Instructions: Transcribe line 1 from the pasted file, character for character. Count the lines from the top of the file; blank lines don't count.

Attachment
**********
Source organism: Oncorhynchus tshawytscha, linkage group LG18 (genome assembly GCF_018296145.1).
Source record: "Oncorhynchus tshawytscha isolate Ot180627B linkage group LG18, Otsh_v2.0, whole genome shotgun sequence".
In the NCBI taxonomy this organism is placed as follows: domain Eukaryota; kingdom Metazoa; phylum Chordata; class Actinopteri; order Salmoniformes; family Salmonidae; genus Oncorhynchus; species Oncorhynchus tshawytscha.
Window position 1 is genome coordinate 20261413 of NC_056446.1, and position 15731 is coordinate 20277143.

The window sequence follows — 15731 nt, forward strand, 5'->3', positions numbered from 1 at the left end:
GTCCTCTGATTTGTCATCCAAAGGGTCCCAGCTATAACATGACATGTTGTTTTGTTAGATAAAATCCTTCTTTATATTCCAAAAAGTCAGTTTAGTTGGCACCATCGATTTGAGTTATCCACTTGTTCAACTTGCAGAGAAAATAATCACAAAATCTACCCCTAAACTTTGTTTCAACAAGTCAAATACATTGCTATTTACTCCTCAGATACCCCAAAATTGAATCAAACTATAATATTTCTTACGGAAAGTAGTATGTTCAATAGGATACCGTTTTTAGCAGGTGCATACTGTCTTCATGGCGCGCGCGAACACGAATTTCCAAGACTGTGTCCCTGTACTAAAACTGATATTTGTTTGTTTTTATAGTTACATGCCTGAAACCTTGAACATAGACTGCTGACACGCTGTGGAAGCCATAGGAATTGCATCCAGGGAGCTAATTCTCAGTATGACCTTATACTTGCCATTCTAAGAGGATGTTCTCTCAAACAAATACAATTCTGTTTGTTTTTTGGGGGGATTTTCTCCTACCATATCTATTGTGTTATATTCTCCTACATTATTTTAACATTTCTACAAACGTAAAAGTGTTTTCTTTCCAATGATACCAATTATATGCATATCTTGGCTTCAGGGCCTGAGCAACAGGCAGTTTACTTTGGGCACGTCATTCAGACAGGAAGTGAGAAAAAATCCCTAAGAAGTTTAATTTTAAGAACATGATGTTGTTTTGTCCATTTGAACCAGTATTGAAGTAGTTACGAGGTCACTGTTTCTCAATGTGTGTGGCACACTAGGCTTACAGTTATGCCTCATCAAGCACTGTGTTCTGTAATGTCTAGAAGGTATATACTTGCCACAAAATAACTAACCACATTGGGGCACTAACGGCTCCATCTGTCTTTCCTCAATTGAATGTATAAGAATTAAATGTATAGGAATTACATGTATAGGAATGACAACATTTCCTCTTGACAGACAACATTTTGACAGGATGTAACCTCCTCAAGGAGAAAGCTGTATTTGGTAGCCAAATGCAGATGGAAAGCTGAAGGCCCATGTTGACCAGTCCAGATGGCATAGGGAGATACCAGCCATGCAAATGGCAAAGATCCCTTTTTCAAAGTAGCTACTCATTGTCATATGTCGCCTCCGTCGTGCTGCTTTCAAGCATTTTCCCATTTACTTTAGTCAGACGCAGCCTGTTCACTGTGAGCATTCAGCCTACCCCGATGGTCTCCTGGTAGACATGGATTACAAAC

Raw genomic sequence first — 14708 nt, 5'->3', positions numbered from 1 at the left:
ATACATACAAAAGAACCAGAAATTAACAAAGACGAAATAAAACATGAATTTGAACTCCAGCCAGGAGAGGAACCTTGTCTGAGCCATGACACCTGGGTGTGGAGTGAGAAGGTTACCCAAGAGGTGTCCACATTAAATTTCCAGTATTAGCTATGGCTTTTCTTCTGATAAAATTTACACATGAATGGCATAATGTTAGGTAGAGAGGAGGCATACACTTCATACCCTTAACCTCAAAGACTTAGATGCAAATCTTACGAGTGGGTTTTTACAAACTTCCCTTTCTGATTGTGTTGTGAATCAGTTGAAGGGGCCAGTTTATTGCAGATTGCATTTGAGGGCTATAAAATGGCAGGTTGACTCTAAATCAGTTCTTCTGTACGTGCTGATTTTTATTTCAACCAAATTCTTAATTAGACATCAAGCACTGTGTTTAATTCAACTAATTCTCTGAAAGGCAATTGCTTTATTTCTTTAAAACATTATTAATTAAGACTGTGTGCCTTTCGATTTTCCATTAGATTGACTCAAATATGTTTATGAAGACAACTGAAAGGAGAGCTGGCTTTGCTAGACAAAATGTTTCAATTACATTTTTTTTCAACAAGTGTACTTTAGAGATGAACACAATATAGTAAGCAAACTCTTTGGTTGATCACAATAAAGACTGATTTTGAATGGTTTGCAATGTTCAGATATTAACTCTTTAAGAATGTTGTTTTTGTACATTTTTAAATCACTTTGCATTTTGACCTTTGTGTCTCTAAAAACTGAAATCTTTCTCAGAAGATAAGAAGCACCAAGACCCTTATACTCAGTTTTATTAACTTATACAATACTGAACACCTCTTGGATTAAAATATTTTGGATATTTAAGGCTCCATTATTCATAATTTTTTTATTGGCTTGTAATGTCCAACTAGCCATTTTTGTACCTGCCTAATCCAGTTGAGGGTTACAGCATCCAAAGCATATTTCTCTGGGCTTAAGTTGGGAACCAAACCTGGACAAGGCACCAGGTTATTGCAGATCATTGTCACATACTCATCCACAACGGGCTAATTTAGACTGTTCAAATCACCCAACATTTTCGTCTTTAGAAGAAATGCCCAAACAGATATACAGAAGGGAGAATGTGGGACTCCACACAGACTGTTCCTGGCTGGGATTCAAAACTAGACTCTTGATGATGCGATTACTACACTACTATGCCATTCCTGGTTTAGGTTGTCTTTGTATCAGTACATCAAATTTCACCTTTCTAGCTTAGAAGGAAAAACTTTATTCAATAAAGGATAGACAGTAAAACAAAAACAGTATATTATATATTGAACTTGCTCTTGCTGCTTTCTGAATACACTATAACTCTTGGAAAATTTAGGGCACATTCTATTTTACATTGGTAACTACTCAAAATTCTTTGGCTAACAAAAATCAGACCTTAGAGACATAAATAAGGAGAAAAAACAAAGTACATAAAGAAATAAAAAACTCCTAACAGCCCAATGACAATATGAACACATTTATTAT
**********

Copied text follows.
Source organism: Oncorhynchus tshawytscha, linkage group LG18 (genome assembly GCF_018296145.1).